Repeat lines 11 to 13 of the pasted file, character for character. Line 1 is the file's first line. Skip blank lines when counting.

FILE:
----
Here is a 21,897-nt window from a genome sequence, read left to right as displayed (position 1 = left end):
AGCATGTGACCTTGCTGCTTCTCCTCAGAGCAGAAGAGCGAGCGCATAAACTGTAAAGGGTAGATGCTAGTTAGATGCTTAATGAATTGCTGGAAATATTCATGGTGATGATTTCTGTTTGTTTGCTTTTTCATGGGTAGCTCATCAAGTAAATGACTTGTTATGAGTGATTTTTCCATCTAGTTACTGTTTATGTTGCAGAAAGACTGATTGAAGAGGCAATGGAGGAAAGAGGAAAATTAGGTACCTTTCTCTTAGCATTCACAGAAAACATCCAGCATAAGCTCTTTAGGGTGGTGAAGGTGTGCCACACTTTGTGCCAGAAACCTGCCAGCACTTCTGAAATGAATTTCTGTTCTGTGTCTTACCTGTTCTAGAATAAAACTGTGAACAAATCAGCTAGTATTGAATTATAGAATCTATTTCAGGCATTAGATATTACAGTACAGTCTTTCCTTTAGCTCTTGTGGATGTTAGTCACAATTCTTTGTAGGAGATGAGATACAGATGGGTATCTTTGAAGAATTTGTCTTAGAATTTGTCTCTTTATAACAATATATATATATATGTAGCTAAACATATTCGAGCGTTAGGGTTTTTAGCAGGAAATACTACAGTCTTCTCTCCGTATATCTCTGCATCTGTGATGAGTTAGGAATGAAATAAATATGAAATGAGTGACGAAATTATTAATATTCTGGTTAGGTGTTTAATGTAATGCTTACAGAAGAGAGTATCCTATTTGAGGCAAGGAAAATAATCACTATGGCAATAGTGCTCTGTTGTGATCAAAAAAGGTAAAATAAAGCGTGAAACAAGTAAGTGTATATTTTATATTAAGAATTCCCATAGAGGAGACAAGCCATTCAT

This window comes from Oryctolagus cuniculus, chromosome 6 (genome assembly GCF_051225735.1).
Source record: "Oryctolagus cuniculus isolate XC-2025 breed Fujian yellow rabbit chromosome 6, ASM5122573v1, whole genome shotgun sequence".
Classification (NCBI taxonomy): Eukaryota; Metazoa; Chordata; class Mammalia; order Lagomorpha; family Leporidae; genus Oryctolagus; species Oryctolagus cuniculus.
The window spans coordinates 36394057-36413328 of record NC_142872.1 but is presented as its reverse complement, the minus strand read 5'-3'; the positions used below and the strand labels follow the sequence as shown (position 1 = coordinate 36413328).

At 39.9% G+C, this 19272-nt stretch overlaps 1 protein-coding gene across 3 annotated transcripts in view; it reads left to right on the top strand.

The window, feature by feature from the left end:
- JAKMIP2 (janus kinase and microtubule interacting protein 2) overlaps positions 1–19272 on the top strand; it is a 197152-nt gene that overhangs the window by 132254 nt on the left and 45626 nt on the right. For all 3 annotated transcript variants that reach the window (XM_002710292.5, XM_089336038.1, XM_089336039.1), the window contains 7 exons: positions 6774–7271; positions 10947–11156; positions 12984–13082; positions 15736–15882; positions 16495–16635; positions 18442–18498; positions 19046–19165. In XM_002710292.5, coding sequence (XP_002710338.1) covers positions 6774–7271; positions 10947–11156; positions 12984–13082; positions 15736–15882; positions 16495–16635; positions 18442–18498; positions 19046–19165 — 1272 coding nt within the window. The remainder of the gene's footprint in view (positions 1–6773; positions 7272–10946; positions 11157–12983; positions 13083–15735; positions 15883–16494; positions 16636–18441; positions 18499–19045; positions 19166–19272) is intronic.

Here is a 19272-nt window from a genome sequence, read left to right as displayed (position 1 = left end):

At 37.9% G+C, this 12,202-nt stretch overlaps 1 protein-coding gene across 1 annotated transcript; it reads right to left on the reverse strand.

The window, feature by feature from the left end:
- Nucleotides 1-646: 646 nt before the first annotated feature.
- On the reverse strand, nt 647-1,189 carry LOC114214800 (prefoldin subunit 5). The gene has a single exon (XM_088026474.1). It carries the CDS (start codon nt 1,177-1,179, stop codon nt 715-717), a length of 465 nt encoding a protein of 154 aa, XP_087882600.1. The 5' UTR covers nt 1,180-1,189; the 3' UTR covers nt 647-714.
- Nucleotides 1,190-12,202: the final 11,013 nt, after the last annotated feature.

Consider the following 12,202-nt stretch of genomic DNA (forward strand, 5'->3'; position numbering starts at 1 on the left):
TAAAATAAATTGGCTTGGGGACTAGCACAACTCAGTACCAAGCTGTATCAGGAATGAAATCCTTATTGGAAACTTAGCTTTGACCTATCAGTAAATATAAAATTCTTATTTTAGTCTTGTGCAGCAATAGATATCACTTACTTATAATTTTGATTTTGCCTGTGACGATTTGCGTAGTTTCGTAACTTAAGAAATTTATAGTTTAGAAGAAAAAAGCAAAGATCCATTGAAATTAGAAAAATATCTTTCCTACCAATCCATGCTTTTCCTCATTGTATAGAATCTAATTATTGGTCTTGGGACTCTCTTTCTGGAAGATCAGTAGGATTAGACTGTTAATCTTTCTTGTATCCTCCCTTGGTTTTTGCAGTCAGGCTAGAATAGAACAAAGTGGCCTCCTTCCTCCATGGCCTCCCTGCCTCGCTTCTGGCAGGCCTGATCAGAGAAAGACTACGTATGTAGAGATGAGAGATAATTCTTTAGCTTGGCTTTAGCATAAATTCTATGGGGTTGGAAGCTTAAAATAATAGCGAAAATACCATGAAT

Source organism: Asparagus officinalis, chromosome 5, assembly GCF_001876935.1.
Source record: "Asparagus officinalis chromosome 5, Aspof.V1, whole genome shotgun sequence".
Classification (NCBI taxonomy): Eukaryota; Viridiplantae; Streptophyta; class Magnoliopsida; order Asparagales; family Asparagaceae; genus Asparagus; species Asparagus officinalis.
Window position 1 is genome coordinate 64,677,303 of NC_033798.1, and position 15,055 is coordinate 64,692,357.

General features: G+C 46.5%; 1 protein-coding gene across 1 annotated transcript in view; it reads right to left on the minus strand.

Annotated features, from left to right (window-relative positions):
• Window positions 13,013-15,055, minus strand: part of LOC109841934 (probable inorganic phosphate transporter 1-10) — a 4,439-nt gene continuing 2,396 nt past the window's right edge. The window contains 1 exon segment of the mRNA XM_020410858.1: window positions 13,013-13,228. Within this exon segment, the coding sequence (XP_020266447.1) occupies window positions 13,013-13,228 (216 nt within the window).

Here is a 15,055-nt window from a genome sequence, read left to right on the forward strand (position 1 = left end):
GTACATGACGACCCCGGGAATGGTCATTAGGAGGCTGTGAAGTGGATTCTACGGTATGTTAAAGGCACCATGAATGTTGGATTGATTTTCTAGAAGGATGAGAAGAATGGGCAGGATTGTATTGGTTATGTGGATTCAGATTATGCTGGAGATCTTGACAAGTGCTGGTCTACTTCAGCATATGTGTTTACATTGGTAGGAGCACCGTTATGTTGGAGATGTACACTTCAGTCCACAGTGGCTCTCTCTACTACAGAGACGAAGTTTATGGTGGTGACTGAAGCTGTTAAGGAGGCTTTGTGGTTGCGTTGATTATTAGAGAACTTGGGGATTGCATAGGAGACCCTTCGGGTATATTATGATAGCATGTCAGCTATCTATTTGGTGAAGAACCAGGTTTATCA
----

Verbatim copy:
At 37.9% G+C, this 12,202-nt stretch overlaps 1 protein-coding gene across 1 annotated transcript; it reads right to left on the reverse strand.

The window, feature by feature from the left end:
- Nucleotides 1-646: 646 nt before the first annotated feature.